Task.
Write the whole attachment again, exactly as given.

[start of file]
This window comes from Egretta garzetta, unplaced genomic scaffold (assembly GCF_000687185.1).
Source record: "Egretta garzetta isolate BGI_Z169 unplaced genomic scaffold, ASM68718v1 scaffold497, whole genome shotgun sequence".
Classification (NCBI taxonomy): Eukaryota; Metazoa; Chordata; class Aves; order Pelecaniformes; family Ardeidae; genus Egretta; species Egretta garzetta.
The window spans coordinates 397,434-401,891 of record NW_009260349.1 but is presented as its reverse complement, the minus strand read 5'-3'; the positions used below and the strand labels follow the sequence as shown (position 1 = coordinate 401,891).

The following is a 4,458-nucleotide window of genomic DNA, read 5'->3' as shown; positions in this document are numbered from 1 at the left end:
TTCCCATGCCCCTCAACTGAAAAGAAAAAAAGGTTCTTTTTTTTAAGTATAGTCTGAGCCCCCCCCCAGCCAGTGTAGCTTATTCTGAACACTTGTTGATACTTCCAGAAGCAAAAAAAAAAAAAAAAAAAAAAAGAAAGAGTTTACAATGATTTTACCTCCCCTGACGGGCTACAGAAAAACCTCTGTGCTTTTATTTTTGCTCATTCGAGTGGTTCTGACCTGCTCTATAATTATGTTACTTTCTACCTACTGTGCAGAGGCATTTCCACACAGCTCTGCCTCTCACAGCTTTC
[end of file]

This window comes from Egretta garzetta, unplaced genomic scaffold (assembly GCF_000687185.1).
Source record: "Egretta garzetta isolate BGI_Z169 unplaced genomic scaffold, ASM68718v1 scaffold497, whole genome shotgun sequence".
Classification (NCBI taxonomy): Eukaryota; Metazoa; Chordata; class Aves; order Pelecaniformes; family Ardeidae; genus Egretta; species Egretta garzetta.
The window spans coordinates 397,434-401,891 of record NW_009260349.1 but is presented as its reverse complement, the minus strand read 5'-3'; the positions used below and the strand labels follow the sequence as shown (position 1 = coordinate 401,891).

The following is a 4,458-nucleotide window of genomic DNA, read 5'->3' as shown; positions in this document are numbered from 1 at the left end:
TTCCCATGCCCCTCAACTGAAAAGAAAAAAAGGTTCTTTTTTTTAAGTATAGTCTGAGCCCCCCCCCAGCCAGTGTAGCTTATTCTGAACACTTGTTGATACTTCCAGAAGCAAAAAAAAAAAAAAAAAAAAAAAGAAAGAGTTTACAATGATTTTACCTCCCCTGACGGGCTACAGAAAAACCTCTGTGCTTTTATTTTTGCTCATTCGAGTGGTTCTGACCTGCTCTATAATTATGTTACTTTCTACCTACTGTGCAGAGGCATTTCCACACAGCTCTGCCTCTCACAGCTTTC